Twenty years ago at a party in Seattle it was fun and lively to get into a backyard discussion with other men on the subject of heating your house with a wood-fueled stove. (Now the talk is about retrofitting your house for earthquake — an expensive and terrifying prospect.) We would huddle in the drizzly rain in our Woolrich jackets with a beer in hand and talk about stove designs, makes and models, catalytic converters, stoves that burnt wood all night and, of course, the best species to burn. Alder, although easy to split, just seemed to melt away, producing negligible heat. Cedar snapped at you. We talked about where to get wood cheap. How to dry it. It was guy talk. Women would listen in and then drift away to another conversation. I never knew a woman who gave a thought as to where household heat came from.
In the Northwest the wood most readily available is Douglas fir. With a sharpened chainsaw used to cut two-foot rounds, and with a single-bitted 3½-pound axe (I warned you that this was guy talk), you could pile up a lot of firewood in a short time. It was great exercise, too. And so satisfying to drive the axe head just where you wanted it to go. Do it right and — plonk! — the round would split in half. I loved every aspect of getting firewood. Felling the tree so that it dropped exactly where you wanted was a much admired art. Cutting the rounds just right for the stove. Making a tidy stack in the woodshed. Clusters of similar species would be bunched together to that I could say, “I remember that tree! It came down three years ago in the Columbus Day storm.”
Heating with firewood was not without peril, however. All chainsaws have a wide kerf. That’s the width of the sharpened chain, so if you cut yourself with it, you remove a chunk of flesh. But the scariest part of it all was the fear of starting a chimney fire. This could easily happen by burning not-dry-enough Douglas fir at a low temperature. The smoke coats the inside of your chimney with resins. Over time it becomes glazed. Chimney sweeping is totally ineffectual. If this glaze become hot enough, it ignites and the “chimney effect” (heat rises, yes?) would set the glazed creosote ablaze. You have now turned your house into something with a vague resemblance to an old-time Mississippi riverboat.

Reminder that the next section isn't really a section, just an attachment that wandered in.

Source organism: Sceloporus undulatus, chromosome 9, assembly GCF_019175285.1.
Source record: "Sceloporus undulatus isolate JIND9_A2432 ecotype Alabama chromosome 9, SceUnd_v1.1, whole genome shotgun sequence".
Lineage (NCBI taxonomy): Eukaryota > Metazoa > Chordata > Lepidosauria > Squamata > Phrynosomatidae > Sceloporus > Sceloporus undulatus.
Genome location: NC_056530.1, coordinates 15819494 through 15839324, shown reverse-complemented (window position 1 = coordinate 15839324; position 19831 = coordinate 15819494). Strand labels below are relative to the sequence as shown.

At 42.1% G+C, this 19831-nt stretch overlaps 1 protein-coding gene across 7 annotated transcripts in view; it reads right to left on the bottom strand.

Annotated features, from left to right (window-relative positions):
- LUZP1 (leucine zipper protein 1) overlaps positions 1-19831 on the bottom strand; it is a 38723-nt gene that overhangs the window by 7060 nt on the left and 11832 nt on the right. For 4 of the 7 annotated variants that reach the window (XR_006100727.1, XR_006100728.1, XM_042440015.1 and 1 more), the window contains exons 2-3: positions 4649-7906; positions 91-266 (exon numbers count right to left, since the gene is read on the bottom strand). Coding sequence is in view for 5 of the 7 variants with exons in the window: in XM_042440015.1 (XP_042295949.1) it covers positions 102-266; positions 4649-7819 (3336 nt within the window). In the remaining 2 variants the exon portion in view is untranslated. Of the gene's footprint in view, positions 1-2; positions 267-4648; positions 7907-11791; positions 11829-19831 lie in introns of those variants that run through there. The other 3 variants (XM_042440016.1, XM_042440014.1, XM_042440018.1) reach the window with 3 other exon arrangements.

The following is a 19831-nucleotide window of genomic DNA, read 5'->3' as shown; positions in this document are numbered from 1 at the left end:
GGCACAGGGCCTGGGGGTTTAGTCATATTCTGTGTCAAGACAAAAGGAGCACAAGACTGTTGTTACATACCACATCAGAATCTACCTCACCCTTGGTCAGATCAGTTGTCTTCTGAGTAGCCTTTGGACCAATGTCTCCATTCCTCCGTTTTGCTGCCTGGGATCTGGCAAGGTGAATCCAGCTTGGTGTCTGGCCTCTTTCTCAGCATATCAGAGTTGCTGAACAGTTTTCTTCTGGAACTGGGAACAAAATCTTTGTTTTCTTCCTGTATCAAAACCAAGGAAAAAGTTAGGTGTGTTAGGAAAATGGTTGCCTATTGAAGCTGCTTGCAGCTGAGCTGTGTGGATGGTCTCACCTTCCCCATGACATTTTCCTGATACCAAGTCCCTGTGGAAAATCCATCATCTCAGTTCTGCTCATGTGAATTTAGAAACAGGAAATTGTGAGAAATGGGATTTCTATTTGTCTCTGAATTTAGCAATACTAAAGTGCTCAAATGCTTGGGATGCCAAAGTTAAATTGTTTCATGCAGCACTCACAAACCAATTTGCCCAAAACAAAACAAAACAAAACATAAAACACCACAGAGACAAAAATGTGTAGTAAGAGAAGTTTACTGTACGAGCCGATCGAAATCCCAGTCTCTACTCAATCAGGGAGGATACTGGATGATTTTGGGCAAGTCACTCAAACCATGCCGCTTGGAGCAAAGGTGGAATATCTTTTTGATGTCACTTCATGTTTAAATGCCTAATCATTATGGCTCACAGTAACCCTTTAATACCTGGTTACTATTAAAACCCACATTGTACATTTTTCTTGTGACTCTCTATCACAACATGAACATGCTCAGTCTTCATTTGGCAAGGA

This happened to me once. It was at a party at my house. Standing near the stove I heard this great in-suck of air into the stove and the sound of a raging fire, I went out to the backyard where I could see the chimney and sure enough, it looked scary, sparks and flame clearly visible. I ran back inside, up the stairs, and put my hand on the plaster in back of the linen closet, where it adhered to the chimney. It was warm. Let it burn out or shut it down?
I decided on caution and closed all the air vents into the stove. The fire went out. The party did not skip a beat.
I still heat with wood. I’ve spent a small fortune on flue liners and a new stove. But other than hydroelectric, it’s the ultimate renewable fuel, yes? And it cannot be beat for raising bread dough and keeping dinner warm. Hang a rack over it and you have a clothes dryer. For free!
There is still the wonderful satisfaction of scoring a load of good wood inexpensively. On Craigslist I found a guy who had to get rid of two cords of black locust. And he would deliver it! Black locust is so dense you think you are holding a log of coal. It’s been dry now almost a year and a half. Once the fire gets going you cannot see any smoke emission from the chimney. And on cold dark afternoons when people come over they all back up to the stove and exclaim how warm and cozy it feels. There is something about the heat that comes from a wood stove that makes people very glad to be right there.
By October I fire up the stove. The heat radiating from the wood stove cannot be duplicated by any other heating source. It is so much better than a fireplace, which sucks the air out of the room up the flue. It is better than forced hot air, which just blows heated air around the room. And it is infinitely better than natural gas, which produces, at best, a "general warming trend." With fire in the stove you know where the warmth is coming from. The stove radiates heat, a phenomenon unique to wood stoves. Well, and radiators. Remember them?
Like what you just read? Support high quality local journalism. Become a member of Crosscut today!